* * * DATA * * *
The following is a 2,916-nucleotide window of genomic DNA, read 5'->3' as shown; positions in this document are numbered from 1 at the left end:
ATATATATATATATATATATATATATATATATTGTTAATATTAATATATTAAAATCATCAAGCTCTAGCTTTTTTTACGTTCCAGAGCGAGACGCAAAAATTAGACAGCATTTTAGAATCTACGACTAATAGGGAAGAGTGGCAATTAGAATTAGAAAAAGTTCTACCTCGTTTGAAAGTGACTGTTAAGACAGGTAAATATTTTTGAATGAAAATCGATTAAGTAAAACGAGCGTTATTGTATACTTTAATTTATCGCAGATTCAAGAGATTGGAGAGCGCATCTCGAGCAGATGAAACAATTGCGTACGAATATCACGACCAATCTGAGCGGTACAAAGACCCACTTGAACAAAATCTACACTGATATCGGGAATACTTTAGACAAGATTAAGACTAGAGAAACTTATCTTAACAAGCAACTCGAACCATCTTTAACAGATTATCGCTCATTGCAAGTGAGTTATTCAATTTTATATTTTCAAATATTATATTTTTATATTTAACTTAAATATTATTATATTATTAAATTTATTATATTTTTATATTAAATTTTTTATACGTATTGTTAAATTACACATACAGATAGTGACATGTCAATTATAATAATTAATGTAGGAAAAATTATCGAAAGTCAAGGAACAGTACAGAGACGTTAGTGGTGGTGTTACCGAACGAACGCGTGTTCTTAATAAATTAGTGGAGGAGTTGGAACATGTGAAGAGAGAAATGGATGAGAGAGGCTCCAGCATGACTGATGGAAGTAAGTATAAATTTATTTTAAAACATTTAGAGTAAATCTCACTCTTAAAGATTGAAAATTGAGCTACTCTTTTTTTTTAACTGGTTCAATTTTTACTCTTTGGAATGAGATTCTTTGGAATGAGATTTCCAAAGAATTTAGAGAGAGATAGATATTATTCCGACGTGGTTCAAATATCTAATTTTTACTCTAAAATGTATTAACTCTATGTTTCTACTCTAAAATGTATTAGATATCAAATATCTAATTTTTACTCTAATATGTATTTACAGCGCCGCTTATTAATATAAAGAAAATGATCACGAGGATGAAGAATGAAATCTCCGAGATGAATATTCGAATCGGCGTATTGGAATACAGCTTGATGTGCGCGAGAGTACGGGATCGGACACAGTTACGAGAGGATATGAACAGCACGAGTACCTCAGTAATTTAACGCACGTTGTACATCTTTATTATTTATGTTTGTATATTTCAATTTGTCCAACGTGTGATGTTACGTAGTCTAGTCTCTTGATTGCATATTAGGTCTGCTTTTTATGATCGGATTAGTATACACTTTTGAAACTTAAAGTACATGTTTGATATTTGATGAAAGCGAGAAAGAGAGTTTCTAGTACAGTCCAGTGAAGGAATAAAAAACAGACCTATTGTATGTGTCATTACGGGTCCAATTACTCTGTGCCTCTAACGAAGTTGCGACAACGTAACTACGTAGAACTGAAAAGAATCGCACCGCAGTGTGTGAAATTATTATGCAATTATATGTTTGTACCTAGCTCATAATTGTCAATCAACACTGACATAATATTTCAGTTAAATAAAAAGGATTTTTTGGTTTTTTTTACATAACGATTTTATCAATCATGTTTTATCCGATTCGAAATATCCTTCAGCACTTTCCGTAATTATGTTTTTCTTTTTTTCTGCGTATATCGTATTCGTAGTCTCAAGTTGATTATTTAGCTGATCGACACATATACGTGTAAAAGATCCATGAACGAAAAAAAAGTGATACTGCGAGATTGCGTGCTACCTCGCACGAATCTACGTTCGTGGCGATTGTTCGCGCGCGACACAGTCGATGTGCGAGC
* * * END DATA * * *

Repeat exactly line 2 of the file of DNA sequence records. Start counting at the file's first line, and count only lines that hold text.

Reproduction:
ATATATATATATATATATATATATATATATATTGTTAATATTAATATATTAAAATCATCAAGCTCTAGCTTTTTTTACGTTCCAGAGCGAGACGCAAAAATTAGACAGCATTTTAGAATCTACGACTAATAGGGAAGAGTGGCAATTAGAATTAGAAAAAGTTCTACCTCGTTTGAAAGTGACTGTTAAGACAGGTAAATATTTTTGAATGAAAATCGATTAAGTAAAACGAGCGTTATTGTATACTTTAATTTATCGCAGATTCAAGAGATTGGAGAGCGCATCTCGAGCAGATGAAACAATTGCGTACGAATATCACGACCAATCTGAGCGGTACAAAGACCCACTTGAACAAAATCTACACTGATATCGGGAATACTTTAGACAAGATTAAGACTAGAGAAACTTATCTTAACAAGCAACTCGAACCATCTTTAACAGATTATCGCTCATTGCAAGTGAGTTATTCAATTTTATATTTTCAAATATTATATTTTTATATTTAACTTAAATATTATTATATTATTAAATTTATTATATTTTTATATTAAATTTTTTATACGTATTGTTAAATTACACATACAGATAGTGACATGTCAATTATAATAATTAATGTAGGAAAAATTATCGAAAGTCAAGGAACAGTACAGAGACGTTAGTGGTGGTGTTACCGAACGAACGCGTGTTCTTAATAAATTAGTGGAGGAGTTGGAACATGTGAAGAGAGAAATGGATGAGAGAGGCTCCAGCATGACTGATGGAAGTAAGTATAAATTTATTTTAAAACATTTAGAGTAAATCTCACTCTTAAAGATTGAAAATTGAGCTACTCTTTTTTTTTAACTGGTTCAATTTTTACTCTTTGGAATGAGATTCTTTGGAATGAGATTTCCAAAGAATTTAGAGAGAGATAGATATTATTCCGACGTGGTTCAAATATCTAATTTTTACTCTAAAATGTATTAACTCTATGTTTCTACTCTAAAATGTATTAGATATCAAATATCTAATTTTTACTCTAATATGTATTTACAGCGCCGCTTATTAATATAAAGAAAATGATCACGAGGATGAAGAATGAAATCTCCGAGATGAATATTCGAATCGGCGTATTGGAATACAGCTTGATGTGCGCGAGAGTACGGGATCGGACACAGTTACGAGAGGATATGAACAGCACGAGTACCTCAGTAATTTAACGCACGTTGTACATCTTTATTATTTATGTTTGTATATTTCAATTTGTCCAACGTGTGATGTTACGTAGTCTAGTCTCTTGATTGCATATTAGGTCTGCTTTTTATGATCGGATTAGTATACACTTTTGAAACTTAAAGTACATGTTTGATATTTGATGAAAGCGAGAAAGAGAGTTTCTAGTACAGTCCAGTGAAGGAATAAAAAACAGACCTATTGTATGTGTCATTACGGGTCCAATTACTCTGTGCCTCTAACGAAGTTGCGACAACGTAACTACGTAGAACTGAAAAGAATCGCACCGCAGTGTGTGAAATTATTATGCAATTATATGTTTGTACCTAGCTCATAATTGTCAATCAACACTGACATAATATTTCAGTTAAATAAAAAGGATTTTTTGGTTTTTTTTACATAACGATTTTATCAATCATGTTTTATCCGATTCGAAATATCCTTCAGCACTTTCCGTAATTATGTTTTTCTTTTTTTCTGCGTATATCGTATTCGTAGTCTCAAGTTGATTATTTAGCTGATCGACACATATACGTGTAAAAGATCCATGAACGAAAAAAAAGTGATACTGCGAGATTGCGTGCTACCTCGCACGAATCTACGTTCGTGGCGATTGTTCGCGCGCGACACAGTCGATGTGCGAGC